Duchess of Malfi
Galleon Theatre Company
Jacobean drama has certainly been a strong presence on the British scene in the past year—from Middleton and Rowley's The Changeling at Southwark Playhouse to Heywood's A Woman Killed With Kindness at the National Theatre, as well as Ford's own ‘Tis a Pity She's A Whore at the Barbican. The Old Vic will be staging a version of the Duchess of Malfi later this month, and Greenwich Playhouse's founding and resident company Galleon Theatre have aptly chosen as their final play at the venue a dark, gothic, sexual revenge tragedy appropriate for the intimate, confrontational upstairs space.
Unfortunately, it's a production that starves for attention, displacing all the flavour of the Jacobean tragedy for a low-key marathon through its sexual nuances; it's a poor production—but this shouldn't be any excuse to justify the closure of the theatre, or the lack of support from the local council in finding a new home for the company in the local area.
The narrative remains quite loyal to Webster's original, portraying the downfall of the Duchess of Malfi who marries steward Antonio to the disappointment and fury of her two brothers: Ferdinand and the Cardinal himself. Whilst Ferdinand becomes increasingly prone to violent outbursts, he sends Bosola, sentenced to the galleys for murder, to spy on the Duchess so he can prove her guilt.
This re-imagining of Duchess of Malfi is an exercise in excess that clouds the play, reducing it to a curious pastiche, from the Cardinal's vicious and vulgar public displays of erotic fascinations to power struggles dominated by reductive gender supremacy and a tone that displaces any danger from those currencies of lust and violent catapults of authority. It's a naive and at times highly problematic staging that contradicts the play's exploration of female identity in a patriarchal society enforced through religious systemics.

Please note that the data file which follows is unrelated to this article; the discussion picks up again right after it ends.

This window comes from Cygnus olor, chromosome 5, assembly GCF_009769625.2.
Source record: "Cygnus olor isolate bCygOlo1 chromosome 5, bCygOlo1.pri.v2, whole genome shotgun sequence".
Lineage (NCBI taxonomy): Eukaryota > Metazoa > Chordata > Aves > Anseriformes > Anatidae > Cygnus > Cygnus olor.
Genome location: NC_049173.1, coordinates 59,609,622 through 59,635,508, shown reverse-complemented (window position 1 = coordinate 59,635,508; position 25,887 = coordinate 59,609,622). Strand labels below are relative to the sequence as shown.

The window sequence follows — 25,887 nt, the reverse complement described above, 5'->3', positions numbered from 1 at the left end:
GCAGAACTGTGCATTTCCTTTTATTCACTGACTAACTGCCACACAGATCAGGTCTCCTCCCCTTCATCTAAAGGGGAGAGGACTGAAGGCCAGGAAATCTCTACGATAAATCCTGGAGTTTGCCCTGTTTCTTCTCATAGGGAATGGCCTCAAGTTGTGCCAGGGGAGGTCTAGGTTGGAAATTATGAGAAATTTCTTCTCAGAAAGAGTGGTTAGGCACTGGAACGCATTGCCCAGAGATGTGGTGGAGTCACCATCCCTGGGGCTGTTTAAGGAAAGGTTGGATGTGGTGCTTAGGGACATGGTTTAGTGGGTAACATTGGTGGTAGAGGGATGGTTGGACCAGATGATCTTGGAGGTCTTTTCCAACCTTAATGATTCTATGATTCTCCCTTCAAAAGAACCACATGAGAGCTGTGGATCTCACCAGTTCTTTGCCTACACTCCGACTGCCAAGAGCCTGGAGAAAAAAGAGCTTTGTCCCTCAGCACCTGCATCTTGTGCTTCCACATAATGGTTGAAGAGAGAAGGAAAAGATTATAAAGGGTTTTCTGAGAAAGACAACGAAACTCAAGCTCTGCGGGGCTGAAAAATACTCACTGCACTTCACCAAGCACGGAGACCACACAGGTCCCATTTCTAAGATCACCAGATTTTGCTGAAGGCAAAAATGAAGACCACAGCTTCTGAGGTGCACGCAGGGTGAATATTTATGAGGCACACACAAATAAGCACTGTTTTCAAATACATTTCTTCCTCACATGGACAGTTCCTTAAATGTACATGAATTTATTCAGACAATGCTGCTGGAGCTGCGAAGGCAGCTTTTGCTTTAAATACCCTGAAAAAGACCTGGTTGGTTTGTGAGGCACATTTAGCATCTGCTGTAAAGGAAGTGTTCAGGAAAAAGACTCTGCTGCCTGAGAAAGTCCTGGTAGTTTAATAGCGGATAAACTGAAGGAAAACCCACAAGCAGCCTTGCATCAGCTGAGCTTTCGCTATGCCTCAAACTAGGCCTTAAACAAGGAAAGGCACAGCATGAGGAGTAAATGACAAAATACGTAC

For such a gothic, candle-lit vigil to Jacobean drama, suspense is played out before it emerges in the thick fog of the plot, thus displacing any emotive power from the unfolding events. The religious undertones of Webster's tragedy are overshadowed by a curious over-emphasis—a reductive linking of the play's sexual politics with its critique of religious practice. This dominating dramaturgical device throws off the mechanics of the play itself, reducing the protagonists to pawns in a convoluted love triangle, unaided by the atemporarlity of the production. If the contemporary costumes—a distinct and elegant feature of the production designed by Natasha Piper—ground the adaptation in a contemporary discourse, the rest of the visual language becomes counter-intuitive—daggers and guns, sacrosanct Bibles and a set of body-guards that suddenly become the Spanish Inquisition, as well as an indistinct soundtrack that uses cinematic language to provoke emotional response, whilst occasionally throwing in some heavy metal.
What's striking about Galleon Theatre's production of Duchess of Malfi is the lack of consideration for the nuances of the heroine's character; instead of an authoritative, dominating and emancipated risk-taker, she is portrayed as arrogant and stubborn, thus displacing any hierarchy of characters that can sustain the politics of the play. This emphasis on the after-effect of a character's action rather than its significance means the acting in the production feels, at times, misdirected, anticipating the emotion before it surfaces and removing the subtext that provides the play its texture. Notable exceptions are Damian Quinn as Bosola, Emma Grace Arends as dutiful Cariola and Martin Foreman's physically vivid and playful rendition of one of the Cardinal's Men.
Produced by Alice De Sousa and directed by Bruce Jamieson, Duchess of Malfi is a weak albeit ambitious production that, in its attempt to shout loudly about struggles that still dominate contemporary society, levels the subtext and political undertones of Webster's play. That being said, it would be a mistake to pinpoint the work of this resident theatre company on just one production, and Galleon Theatre's loss of a home and the inherent closure of the Greenwich Playhouse are certainly a cultural loss that deserves more attention.
Reviewer: Diana Damian